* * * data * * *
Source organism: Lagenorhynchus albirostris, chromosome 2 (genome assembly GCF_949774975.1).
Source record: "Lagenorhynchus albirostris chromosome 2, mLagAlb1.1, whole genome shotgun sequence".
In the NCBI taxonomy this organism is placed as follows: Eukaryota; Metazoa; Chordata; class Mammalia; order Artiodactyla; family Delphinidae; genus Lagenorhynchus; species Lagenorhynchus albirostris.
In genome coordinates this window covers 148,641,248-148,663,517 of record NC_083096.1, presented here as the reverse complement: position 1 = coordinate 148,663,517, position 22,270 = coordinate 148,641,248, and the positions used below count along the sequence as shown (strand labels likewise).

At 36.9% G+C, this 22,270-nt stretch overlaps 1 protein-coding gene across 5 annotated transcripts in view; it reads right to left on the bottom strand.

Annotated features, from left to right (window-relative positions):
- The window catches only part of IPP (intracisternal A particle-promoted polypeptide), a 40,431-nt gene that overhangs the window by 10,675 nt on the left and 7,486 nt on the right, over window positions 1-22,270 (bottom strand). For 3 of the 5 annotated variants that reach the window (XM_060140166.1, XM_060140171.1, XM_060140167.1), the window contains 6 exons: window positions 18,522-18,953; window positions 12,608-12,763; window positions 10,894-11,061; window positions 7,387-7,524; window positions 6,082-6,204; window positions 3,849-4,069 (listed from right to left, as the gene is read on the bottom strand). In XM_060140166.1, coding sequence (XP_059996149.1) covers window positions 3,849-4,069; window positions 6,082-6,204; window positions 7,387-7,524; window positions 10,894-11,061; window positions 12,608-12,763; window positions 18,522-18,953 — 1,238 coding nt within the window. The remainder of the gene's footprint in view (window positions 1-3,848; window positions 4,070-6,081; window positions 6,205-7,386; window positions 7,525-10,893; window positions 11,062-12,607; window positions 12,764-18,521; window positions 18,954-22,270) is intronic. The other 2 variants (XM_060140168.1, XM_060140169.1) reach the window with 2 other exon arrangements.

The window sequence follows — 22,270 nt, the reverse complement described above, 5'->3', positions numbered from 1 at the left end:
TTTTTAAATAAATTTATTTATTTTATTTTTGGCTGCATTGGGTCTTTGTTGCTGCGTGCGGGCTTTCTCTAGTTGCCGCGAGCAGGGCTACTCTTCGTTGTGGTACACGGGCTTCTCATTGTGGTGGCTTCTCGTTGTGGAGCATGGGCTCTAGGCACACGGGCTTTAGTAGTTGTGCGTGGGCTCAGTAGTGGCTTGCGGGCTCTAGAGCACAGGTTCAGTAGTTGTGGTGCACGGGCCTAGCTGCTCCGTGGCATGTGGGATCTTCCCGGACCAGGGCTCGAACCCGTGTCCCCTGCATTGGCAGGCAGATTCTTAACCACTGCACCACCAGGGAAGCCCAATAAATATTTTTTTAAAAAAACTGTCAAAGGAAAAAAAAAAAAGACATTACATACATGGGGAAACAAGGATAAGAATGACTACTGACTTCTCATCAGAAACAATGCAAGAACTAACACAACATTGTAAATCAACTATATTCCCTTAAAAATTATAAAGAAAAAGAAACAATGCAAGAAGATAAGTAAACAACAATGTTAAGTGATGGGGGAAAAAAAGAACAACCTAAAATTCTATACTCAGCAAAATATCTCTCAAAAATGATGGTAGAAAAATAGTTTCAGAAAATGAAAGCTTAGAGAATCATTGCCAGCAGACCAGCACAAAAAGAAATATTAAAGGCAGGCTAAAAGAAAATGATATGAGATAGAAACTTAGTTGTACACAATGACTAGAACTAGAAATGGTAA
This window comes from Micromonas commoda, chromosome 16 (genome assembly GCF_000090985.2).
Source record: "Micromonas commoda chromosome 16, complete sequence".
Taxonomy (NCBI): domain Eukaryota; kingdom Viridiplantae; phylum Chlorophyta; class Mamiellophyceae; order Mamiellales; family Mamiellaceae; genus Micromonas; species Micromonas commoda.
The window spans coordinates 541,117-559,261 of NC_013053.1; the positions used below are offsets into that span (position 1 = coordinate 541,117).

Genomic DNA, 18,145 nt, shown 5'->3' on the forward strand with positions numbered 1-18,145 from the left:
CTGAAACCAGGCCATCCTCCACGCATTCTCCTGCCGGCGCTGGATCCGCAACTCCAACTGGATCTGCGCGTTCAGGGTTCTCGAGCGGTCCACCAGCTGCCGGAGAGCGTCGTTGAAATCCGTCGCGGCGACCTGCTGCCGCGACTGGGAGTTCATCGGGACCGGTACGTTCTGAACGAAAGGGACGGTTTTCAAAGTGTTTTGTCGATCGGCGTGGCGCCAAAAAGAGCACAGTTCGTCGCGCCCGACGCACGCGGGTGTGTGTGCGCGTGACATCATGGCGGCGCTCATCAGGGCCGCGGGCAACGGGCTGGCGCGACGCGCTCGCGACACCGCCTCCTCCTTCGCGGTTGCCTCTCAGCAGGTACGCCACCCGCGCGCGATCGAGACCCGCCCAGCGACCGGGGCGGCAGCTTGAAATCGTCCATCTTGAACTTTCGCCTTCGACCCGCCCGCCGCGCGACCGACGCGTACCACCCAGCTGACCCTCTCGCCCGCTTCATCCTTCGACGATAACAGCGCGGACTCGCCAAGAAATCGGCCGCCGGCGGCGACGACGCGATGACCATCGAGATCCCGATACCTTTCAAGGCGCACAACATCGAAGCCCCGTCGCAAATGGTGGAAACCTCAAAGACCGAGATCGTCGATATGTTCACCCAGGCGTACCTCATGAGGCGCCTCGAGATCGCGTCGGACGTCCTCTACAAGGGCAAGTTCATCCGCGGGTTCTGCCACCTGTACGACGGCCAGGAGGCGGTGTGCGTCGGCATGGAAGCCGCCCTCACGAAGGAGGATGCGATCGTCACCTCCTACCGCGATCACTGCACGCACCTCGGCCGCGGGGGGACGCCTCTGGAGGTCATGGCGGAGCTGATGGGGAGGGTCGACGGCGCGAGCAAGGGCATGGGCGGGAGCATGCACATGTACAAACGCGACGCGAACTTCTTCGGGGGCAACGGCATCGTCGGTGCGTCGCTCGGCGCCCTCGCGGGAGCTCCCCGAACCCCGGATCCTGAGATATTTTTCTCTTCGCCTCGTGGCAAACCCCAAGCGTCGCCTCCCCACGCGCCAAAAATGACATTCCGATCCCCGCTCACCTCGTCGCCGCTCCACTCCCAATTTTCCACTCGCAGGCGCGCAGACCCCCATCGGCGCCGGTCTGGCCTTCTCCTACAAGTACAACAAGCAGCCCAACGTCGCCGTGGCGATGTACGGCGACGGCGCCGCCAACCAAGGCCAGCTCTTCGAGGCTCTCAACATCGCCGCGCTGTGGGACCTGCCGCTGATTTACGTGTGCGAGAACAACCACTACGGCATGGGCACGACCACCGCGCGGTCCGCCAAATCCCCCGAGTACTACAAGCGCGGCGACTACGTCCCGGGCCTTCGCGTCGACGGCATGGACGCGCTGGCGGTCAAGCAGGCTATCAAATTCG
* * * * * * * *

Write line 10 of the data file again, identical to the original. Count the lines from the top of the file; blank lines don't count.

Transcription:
This window comes from Micromonas commoda, chromosome 16 (genome assembly GCF_000090985.2).